1.5±0.7

2

(3)

0.5±0.2

Vitrification

(VIT)

79

19.8±4.8

6

(7.5)

1.5±2.6

73

(92.5)

18.3±5.4

2

(2.5)

0.5±0.7

0

(0)

0

 

* Values (means + SEM) differ within a column; P<0.05

 

Control oocytes achieved a greater (P<0.05) fertilization rate than oocytes from the VIT group. Total number of fertilized oocytes was also greater (P<0.05) in CON than VIT group.  However, no differences (P>0.1) were observed between CON and VIT groups in morula and blastocyst development following fertilization.

 

DISCUSSION

 

Data of this experiment demonstrated that the vitrification procedure could be applied to cryopreserve oocytes before fertilization since several embryos developed after vitrification and IVF.  However, fertilization rates of vitrified oocytes were significantly lower than control oocytes.  Therefore, future studies will need to focus on improving the process of vitrification for subsequent fertilization and early production procedures in sheep.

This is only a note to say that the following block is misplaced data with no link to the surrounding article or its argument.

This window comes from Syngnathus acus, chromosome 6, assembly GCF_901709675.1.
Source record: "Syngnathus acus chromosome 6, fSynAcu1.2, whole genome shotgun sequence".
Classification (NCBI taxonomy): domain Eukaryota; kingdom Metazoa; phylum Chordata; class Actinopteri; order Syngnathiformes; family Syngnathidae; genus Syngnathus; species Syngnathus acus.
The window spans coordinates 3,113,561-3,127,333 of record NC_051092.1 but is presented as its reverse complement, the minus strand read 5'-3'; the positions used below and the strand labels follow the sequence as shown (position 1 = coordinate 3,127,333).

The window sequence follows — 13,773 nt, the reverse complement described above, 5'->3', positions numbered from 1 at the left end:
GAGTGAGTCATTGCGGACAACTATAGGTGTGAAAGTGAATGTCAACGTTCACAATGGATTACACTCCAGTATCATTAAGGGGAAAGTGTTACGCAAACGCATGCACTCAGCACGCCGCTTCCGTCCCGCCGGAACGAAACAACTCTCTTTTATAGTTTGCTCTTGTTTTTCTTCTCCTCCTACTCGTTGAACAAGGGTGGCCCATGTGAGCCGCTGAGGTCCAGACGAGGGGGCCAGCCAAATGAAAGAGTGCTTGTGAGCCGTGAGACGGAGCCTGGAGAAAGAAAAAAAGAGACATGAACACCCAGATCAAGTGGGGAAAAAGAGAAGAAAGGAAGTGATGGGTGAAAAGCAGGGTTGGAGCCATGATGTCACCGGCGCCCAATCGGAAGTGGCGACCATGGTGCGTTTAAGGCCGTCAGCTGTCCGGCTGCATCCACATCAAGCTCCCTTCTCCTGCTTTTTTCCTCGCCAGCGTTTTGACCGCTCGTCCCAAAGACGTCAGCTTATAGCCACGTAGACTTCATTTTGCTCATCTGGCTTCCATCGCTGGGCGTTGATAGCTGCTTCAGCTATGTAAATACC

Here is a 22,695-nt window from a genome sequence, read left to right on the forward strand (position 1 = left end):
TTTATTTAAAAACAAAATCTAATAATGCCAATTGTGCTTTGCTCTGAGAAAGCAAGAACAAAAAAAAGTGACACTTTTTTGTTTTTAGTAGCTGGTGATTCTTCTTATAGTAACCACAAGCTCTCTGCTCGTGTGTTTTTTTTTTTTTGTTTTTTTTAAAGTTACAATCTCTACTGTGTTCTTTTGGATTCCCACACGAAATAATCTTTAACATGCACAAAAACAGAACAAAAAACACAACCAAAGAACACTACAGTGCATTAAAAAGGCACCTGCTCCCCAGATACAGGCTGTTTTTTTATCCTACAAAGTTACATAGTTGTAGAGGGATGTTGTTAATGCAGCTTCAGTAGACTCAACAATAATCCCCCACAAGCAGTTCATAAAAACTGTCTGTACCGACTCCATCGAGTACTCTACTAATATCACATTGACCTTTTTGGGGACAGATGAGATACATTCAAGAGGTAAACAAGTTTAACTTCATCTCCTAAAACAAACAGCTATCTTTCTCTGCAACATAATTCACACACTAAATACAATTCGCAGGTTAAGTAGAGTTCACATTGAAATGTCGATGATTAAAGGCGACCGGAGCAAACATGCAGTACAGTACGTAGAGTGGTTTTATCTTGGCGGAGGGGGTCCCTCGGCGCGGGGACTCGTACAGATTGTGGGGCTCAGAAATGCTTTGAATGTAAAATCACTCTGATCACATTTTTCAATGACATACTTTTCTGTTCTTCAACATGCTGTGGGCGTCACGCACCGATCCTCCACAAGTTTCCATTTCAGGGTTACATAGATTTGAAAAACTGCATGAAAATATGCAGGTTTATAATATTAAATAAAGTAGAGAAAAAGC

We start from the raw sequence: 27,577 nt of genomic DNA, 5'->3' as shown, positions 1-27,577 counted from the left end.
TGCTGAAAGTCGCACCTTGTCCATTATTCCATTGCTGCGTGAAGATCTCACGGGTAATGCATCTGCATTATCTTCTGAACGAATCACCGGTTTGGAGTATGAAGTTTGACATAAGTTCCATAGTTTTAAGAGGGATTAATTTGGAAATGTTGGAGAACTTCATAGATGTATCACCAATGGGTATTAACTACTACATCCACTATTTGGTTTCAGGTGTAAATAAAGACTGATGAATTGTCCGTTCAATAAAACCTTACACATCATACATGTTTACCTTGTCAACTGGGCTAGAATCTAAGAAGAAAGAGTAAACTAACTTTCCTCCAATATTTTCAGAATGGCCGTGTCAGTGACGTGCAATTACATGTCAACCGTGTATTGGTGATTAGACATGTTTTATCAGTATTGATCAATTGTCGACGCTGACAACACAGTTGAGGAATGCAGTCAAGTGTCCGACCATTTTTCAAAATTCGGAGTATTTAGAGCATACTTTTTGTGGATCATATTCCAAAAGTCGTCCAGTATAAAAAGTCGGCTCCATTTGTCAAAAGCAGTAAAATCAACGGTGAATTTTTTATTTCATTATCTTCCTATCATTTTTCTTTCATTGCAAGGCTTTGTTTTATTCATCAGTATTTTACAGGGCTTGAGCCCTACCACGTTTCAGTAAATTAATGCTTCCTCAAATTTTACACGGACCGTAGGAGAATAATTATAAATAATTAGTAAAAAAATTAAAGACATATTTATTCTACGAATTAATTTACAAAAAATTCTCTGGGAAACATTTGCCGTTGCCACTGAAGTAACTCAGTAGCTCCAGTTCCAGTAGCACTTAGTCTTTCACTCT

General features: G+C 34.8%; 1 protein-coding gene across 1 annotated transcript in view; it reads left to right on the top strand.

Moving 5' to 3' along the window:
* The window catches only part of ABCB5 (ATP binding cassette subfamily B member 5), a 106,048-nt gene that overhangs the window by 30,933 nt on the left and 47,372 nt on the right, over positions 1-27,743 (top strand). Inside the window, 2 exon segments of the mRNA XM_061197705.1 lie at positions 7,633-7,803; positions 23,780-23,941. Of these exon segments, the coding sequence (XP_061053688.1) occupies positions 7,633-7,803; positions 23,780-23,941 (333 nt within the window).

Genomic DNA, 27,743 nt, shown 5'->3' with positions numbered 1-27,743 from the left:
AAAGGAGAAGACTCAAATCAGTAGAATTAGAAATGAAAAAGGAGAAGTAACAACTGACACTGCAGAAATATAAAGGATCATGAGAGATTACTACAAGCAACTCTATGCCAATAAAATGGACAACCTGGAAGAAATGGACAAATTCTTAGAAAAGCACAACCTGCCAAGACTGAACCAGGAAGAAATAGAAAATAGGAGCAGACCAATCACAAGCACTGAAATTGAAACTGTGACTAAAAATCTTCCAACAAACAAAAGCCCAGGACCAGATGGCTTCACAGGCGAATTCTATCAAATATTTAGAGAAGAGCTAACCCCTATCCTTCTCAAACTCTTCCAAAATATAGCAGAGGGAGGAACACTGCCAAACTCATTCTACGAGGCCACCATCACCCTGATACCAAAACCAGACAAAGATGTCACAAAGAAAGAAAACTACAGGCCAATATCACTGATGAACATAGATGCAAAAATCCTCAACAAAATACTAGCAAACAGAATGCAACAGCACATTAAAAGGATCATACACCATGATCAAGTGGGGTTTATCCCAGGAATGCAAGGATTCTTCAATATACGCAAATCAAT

Vitrification has been used to cryopreserve oocytes in several species, including mice (Rall and Fahy, 1985; Ko and Threlfall, 1988), cow (Fuku et al., 1992; Martino et al., 1996; Vajta et al., 1998; Hurtt et al., 2000), pig (Isachenko et al., 1998), horse (Hurtt et al., 2000) and buffalo (Dhali et al., 2000).  However, the efficiency of this procedure is very low.  Vitrification diminishes the rates of maturation, fertilization and blastocyst formation, when compared to slow-rate freezing techniques and/or no freezing conditions (Fuku et al., 1992, 1995; 30% Martino et al., 1996; Isachenko et al., 1998;Vajta et al., 1998; Dhali et al., 2000; Hurtt et al., 2000).